After pledging to stop cheap alcohol being sold in supermarkets, Prime Minister David Cameron has stopped short of endorsing minimum pricing.
Cameron has said he is waiting for the final results of an examination of alcohol policy and pricing before he will throw his weight behind any sort of minimum pricing. This is despite Cameron having said, “There is a problem with deeply discounted alcohol in supermarkets and other stores and I am absolutely determined that we will deal with this.”
"We published proposals, we are looking at the consultation and the results to those proposals, but be in no doubt, we've got to deal with the problem of having 20p or 25p cans of lager available in supermarkets. It's got to change."
The hesitation may have been caused by numerous cabinet ministers including the home secretary expressing doubts as to the effectiveness of a 45p base price for alcohol. Labour Leader Ed Miliband also derided the effectiveness of minimum pricing.
Some Tories have labelled minimum pricing as a “blunderbuss” solution and say they believe the new strategy will put unnecessary pressure on low income drinkers without actually solving anything.
In response to these accusations, MPs and the British Medical Association have come out in defence of the planned minimum price. During a BBC Radio 4 interview former GP from the health select committee and Conservative MP Sarah Wollaston said, "I feel devastated, We know that whenever alcohol's too cheap, people die.”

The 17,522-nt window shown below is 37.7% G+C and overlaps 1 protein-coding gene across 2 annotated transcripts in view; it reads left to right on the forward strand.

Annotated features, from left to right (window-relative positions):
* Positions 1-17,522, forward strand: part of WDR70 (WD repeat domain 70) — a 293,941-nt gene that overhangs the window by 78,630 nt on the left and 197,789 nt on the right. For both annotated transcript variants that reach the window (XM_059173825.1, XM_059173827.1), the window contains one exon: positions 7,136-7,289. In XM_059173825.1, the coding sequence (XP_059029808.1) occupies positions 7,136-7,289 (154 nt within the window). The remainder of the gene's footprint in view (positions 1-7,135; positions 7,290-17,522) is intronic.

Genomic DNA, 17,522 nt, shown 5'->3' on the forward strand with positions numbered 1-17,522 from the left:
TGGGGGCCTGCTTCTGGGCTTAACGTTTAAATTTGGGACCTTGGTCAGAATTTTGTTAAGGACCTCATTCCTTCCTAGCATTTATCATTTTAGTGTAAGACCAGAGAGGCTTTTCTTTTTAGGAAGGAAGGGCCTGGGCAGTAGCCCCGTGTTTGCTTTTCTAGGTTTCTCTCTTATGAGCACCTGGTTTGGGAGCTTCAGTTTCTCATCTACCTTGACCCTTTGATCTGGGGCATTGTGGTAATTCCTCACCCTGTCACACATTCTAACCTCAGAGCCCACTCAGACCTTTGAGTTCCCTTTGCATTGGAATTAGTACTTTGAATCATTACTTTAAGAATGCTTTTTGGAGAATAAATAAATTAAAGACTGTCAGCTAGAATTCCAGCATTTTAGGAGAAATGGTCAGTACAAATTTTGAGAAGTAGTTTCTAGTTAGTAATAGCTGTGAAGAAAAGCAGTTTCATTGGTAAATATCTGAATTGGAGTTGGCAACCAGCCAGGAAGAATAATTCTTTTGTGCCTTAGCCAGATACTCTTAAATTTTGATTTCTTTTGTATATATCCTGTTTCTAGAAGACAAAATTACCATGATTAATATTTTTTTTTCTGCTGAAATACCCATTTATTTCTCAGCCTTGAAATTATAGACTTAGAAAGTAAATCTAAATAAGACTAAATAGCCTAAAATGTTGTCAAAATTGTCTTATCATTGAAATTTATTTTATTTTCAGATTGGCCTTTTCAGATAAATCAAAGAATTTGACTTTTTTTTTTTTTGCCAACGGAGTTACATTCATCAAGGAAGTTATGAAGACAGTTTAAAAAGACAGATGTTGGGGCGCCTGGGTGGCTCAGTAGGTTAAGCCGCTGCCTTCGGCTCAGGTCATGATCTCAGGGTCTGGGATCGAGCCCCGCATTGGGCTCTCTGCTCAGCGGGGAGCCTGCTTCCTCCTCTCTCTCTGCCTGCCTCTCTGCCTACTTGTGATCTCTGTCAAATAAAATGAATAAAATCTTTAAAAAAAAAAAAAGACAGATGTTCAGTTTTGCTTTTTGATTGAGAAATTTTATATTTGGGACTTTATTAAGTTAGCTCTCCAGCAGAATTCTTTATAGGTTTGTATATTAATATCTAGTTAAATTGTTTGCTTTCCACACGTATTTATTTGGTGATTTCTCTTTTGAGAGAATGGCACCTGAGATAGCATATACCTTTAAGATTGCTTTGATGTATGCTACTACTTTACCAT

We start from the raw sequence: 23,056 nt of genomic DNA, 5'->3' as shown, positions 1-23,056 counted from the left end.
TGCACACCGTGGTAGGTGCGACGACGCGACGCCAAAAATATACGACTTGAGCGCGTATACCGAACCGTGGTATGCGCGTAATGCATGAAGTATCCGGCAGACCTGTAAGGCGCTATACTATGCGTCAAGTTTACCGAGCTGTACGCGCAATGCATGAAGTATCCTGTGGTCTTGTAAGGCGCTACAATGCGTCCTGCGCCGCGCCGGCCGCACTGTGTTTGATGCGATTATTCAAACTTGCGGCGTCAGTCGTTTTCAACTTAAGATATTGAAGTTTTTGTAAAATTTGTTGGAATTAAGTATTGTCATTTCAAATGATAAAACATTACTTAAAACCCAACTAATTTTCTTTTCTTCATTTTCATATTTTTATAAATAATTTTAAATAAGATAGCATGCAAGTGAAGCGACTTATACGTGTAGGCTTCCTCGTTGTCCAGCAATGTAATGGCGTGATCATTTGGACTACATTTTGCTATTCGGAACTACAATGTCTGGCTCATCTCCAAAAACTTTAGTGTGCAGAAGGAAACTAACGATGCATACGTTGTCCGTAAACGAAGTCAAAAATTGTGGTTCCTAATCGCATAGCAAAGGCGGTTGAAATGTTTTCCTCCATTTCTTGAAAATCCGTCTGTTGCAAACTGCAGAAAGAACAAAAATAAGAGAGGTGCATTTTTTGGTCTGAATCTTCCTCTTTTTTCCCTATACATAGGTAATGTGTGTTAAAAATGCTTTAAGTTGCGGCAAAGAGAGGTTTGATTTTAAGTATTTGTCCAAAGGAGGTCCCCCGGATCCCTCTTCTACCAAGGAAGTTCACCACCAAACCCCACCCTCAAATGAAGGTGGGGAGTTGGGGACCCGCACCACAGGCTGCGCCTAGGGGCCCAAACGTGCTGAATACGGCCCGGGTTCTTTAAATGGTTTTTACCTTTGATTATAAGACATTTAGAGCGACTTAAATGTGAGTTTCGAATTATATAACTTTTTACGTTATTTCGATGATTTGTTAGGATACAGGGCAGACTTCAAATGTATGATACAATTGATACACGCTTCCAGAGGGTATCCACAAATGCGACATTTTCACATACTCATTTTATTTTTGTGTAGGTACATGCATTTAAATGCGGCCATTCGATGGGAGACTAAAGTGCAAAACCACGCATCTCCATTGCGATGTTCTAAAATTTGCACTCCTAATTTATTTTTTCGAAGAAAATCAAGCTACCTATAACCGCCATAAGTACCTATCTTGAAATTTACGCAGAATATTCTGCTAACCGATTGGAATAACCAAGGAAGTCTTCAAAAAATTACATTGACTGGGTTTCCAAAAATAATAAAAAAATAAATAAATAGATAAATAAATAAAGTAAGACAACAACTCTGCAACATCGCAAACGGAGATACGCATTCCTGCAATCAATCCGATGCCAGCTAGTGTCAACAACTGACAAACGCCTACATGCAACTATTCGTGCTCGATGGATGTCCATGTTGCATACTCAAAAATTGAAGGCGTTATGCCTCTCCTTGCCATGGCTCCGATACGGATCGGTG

"If the chancellor wants a message from me, it's that we are already paying a huge amount to clean up the costs of this ... This policy is about getting rid of the alcohol that's being retailed around 22p a unit, that's the alcohol that's killing people and causing carnage."
A spokesperson for the British Medical Association added that minimum pricing was a once in a lifetime opportunity to save lives and encouraged the PM to be brave.
Supporters say that minimum pricing will help reduce the many costs of alcohol. These include medical costs for alcohol related diseases, injuries, fighting and disorderly conduct and reduce the amount of time police have to spend dealing with people who are intoxicated.
Current research backs many of these claims. It suggests a 45p minimum price would reduce drinking by 4.3% which could save as many as 2,000 lives in the next ten years.
As of yet, Cameron has specifically stated whether he will support the minimum pricing but many supporters say they are baffled by his sudden change of heart.